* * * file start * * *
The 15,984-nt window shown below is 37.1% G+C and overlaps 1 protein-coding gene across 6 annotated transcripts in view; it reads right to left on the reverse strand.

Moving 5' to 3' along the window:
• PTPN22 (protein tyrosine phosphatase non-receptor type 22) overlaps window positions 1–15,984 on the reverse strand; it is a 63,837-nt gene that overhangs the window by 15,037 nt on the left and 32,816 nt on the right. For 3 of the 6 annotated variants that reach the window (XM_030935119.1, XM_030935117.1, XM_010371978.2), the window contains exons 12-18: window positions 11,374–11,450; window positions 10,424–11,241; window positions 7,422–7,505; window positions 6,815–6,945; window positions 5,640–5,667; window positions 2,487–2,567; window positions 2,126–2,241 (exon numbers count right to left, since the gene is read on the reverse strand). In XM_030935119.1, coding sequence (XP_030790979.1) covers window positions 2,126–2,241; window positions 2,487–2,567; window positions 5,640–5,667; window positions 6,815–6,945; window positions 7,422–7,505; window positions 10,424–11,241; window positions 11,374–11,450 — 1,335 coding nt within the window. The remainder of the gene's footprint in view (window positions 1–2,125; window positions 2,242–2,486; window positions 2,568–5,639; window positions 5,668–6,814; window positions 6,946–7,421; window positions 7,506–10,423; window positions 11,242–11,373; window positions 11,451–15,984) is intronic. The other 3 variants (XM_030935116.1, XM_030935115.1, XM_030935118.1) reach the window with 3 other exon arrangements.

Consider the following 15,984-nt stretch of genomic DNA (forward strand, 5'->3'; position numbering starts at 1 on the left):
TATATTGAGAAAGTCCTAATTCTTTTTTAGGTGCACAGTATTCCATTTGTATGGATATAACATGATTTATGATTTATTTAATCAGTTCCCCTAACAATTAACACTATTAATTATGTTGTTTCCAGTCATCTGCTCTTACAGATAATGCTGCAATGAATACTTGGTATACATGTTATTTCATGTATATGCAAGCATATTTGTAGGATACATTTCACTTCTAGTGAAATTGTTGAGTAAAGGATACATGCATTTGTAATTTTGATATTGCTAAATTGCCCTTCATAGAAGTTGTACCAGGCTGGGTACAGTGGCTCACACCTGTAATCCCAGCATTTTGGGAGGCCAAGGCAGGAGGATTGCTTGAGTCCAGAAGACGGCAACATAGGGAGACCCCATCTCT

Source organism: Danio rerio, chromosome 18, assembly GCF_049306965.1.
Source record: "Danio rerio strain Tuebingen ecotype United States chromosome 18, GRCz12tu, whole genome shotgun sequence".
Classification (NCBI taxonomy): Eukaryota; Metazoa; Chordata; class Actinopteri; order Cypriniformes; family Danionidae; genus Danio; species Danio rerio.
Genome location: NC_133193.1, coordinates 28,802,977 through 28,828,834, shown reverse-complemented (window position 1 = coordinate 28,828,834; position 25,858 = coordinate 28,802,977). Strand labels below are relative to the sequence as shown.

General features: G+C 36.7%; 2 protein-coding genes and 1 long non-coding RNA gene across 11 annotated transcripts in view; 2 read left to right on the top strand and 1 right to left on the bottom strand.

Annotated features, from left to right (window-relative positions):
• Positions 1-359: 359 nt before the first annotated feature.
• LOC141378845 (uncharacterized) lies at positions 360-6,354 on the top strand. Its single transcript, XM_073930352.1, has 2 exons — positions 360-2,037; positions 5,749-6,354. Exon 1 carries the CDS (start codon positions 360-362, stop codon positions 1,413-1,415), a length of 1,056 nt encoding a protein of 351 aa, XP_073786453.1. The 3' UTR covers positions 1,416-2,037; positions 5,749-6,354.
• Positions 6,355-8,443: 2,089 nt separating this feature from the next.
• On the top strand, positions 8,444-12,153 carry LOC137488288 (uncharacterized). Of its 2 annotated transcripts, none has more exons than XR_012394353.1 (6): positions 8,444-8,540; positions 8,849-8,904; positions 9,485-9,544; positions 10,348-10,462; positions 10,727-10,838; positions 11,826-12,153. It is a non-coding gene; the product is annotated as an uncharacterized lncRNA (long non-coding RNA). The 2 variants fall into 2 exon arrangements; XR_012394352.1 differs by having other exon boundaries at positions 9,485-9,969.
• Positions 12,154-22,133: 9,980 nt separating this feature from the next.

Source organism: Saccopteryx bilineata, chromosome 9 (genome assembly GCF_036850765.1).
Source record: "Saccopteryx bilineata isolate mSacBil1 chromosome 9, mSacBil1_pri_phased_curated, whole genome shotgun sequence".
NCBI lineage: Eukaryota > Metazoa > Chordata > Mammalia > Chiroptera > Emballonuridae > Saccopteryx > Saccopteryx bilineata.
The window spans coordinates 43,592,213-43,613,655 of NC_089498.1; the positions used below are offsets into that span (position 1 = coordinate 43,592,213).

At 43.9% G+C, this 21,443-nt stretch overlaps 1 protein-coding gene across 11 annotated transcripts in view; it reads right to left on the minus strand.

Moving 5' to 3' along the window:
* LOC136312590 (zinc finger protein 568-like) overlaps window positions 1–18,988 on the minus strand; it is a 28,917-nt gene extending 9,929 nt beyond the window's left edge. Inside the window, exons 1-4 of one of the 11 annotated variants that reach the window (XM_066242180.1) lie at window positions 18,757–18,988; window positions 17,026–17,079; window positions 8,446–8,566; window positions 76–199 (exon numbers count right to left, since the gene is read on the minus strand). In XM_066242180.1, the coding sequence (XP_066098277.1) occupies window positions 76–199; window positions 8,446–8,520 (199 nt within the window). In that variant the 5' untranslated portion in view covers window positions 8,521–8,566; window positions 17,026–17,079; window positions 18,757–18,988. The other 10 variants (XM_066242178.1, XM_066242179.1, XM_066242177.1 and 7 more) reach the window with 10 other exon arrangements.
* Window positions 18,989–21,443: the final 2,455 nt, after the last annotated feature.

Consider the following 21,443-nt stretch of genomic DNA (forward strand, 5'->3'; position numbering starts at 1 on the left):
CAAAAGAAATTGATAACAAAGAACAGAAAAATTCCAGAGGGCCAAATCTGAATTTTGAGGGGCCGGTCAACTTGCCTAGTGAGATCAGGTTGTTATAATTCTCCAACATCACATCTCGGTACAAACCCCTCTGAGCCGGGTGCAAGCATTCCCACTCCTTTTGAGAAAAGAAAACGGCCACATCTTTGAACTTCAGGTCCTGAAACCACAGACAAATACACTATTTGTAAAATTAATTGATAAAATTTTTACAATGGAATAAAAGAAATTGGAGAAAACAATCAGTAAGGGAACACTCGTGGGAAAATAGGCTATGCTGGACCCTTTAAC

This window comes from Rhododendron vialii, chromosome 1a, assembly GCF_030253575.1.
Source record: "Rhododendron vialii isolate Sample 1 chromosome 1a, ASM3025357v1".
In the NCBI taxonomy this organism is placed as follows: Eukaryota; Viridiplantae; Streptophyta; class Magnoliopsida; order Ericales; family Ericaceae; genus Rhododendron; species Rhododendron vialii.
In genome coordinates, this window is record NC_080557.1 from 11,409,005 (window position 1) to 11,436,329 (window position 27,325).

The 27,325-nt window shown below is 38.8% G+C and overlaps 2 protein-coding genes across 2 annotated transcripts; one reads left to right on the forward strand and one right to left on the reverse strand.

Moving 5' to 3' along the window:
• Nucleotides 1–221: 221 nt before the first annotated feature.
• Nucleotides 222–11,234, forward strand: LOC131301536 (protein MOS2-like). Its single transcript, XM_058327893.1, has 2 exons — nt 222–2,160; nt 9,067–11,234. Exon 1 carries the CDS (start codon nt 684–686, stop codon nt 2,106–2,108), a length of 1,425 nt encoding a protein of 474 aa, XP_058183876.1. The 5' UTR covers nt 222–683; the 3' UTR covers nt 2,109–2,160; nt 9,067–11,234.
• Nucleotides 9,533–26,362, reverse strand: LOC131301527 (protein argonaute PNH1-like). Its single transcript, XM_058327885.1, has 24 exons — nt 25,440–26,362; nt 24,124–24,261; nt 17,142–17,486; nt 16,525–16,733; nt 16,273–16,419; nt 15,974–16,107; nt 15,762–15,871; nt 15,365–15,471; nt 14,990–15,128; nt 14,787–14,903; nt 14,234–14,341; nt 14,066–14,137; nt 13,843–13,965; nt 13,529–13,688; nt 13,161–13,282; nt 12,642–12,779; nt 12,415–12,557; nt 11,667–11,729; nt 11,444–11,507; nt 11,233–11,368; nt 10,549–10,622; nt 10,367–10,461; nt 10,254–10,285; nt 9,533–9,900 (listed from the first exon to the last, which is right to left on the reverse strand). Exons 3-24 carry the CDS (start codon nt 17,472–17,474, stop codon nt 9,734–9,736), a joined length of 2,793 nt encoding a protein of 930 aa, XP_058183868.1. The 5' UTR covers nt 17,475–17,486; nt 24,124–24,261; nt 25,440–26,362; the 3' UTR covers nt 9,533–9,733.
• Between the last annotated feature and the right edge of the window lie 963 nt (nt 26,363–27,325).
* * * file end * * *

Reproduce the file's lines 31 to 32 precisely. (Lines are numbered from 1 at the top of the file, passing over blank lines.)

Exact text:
The 27,325-nt window shown below is 38.8% G+C and overlaps 2 protein-coding genes across 2 annotated transcripts; one reads left to right on the forward strand and one right to left on the reverse strand.

Moving 5' to 3' along the window: